The invention is related to methods of forming bumped substrates with protuberances for inverted or flip-connection bonding of electronic devices including semiconductor devices, integrated circuits, and/or application specific integrated circuits and electromechanical devices.
Pace, in U.S. Pat. Nos. 5,627,406, 5,793,105, 5,866,441, 5,904,499 and 6,165,820 has disclosed electronic packaging modules for inverted bonding of electronic devices, semiconductor devices, integrated circuits and application specific integrated circuits, and methods of making the modules. The modules are characterized by a substrate or base having a conductive pattern with soft, ductile, metal protuberances on the conductive pattern; and the protuberances being capable of being metallurgically bonded to the input/output pads of electronic devices. In the examples Pace describes an electroplating method of forming rounded gold protuberances. The plating conditions must be tightly controlled in order to prevent nodular deposits, or lateral growth of the gold deposits (i.e. short circuits between protuberances).
The present invention is an improved method of connecting to electronic devices by means of metal protuberances protruding from a supporting substrate. The improvement comprises forming the metal protuberances by depositing a metal on areas of the substrate that contain metallic sites; melting the metal into the shape of convex protuberances, and bonding the protuberances to said device.
In one embodiment it is a method for connecting to an electronic device by providing an insulating base with a conductive pattern and the conductive pattern has contact areas wettable by a molten metal. The metal is deposited over the contact areas, and then melted. The molten metal forms into protuberances on the contact areas. The device is then connected to the conductive pattern by bonding the protuberances to the device.
The present invention is an improved method of forming bumped substrates having metal protuberances suitable for bonding to the input/out pads (I/O's) of semiconductor, electronic and miniature electromechanical devices. The substrates have a conductive pattern. The conductive pattern includes basis metal pads which correspond to the I/O's of the devices. The method comprises applying a metal suitable both for supporting the devices and for bonding the I/O's of the devices to contact areas of the basis metal pads of the substrate and then melting the metal to form protuberances on the basis metal pads.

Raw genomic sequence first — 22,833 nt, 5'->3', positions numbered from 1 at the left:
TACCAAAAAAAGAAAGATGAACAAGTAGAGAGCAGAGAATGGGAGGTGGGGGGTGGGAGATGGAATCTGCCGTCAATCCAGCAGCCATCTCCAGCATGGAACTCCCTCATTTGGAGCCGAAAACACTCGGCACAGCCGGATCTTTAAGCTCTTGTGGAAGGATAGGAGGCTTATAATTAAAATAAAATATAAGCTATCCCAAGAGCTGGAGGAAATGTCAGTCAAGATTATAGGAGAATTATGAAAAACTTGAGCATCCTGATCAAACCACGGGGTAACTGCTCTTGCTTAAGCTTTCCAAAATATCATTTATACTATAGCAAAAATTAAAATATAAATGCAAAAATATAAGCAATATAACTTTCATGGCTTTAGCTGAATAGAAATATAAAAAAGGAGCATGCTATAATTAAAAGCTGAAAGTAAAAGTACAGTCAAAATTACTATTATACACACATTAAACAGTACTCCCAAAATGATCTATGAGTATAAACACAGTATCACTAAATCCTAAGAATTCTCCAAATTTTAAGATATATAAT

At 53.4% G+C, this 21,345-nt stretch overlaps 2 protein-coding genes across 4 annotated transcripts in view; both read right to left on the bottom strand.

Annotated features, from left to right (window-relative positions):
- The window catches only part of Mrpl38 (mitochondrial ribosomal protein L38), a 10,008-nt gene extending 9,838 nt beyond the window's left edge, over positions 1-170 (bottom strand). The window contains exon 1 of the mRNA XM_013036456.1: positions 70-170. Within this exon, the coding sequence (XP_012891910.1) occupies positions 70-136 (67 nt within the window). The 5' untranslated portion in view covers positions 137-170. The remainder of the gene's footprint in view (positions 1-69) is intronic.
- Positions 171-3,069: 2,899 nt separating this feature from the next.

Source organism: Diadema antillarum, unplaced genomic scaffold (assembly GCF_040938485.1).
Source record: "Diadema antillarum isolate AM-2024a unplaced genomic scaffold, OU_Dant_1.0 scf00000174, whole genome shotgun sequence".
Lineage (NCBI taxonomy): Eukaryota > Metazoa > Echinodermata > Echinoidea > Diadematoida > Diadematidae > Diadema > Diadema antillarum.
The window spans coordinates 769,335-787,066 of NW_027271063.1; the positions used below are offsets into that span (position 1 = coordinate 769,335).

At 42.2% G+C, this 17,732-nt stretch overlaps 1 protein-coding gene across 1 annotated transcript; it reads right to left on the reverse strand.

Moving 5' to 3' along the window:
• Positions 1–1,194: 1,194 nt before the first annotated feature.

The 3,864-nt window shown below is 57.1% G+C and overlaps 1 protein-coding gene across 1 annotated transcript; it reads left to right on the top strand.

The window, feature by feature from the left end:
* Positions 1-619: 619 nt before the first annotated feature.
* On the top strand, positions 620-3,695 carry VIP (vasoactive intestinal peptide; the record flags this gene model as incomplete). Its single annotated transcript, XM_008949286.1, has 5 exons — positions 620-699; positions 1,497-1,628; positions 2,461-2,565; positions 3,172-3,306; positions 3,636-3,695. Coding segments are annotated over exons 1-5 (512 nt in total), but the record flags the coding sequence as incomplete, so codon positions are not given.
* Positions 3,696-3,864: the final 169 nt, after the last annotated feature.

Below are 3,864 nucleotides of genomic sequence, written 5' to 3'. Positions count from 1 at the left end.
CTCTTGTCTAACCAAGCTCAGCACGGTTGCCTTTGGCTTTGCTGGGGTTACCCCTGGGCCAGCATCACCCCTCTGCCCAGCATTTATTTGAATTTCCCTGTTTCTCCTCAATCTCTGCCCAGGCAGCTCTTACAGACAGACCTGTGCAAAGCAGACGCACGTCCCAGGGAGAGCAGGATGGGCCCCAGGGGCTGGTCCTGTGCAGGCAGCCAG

In one aspect the invention is an improvement in a method of manufacturing a package suitable for packaging at least one semiconductor device. The package comprises a ring frame bonded between an insulating substrate and a cover, the insulating substrate having a conductive pattern and the conductive pattern having both contact pads for connecting to the semiconductor device and connections suitable for connecting the package to another assembly. The semiconductor device is mounted on the inside of the cover and the input/out pads (I/O's) of the semiconductor device are joined to the contact pads of the substrate, by metal protuberances protruding from the contact pads of the substrate. The improvement in the method comprises forming the protuberances by applying a metal over the contact pads of the conductive pattern of the substrate and then raising the temperature of substrate above the melting point the metal; the molten metal drawing back into protuberances on the contact pads, and then cooling the substrate.